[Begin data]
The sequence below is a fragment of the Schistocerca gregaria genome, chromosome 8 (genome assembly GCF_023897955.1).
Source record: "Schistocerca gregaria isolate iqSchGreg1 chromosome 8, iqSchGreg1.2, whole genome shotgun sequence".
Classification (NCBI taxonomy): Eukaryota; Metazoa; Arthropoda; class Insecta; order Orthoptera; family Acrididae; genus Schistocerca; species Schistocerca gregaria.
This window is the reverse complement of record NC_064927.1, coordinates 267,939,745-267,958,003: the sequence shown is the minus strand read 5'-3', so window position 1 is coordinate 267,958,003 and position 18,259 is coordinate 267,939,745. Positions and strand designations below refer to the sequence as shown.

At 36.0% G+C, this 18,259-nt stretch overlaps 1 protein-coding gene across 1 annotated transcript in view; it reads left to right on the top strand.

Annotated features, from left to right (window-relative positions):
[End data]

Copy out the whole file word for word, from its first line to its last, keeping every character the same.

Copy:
The sequence below is a fragment of the Schistocerca gregaria genome, chromosome 8 (genome assembly GCF_023897955.1).
Source record: "Schistocerca gregaria isolate iqSchGreg1 chromosome 8, iqSchGreg1.2, whole genome shotgun sequence".
Classification (NCBI taxonomy): Eukaryota; Metazoa; Arthropoda; class Insecta; order Orthoptera; family Acrididae; genus Schistocerca; species Schistocerca gregaria.
This window is the reverse complement of record NC_064927.1, coordinates 267,939,745-267,958,003: the sequence shown is the minus strand read 5'-3', so window position 1 is coordinate 267,958,003 and position 18,259 is coordinate 267,939,745. Positions and strand designations below refer to the sequence as shown.

At 36.0% G+C, this 18,259-nt stretch overlaps 1 protein-coding gene across 1 annotated transcript in view; it reads left to right on the top strand.

Annotated features, from left to right (window-relative positions):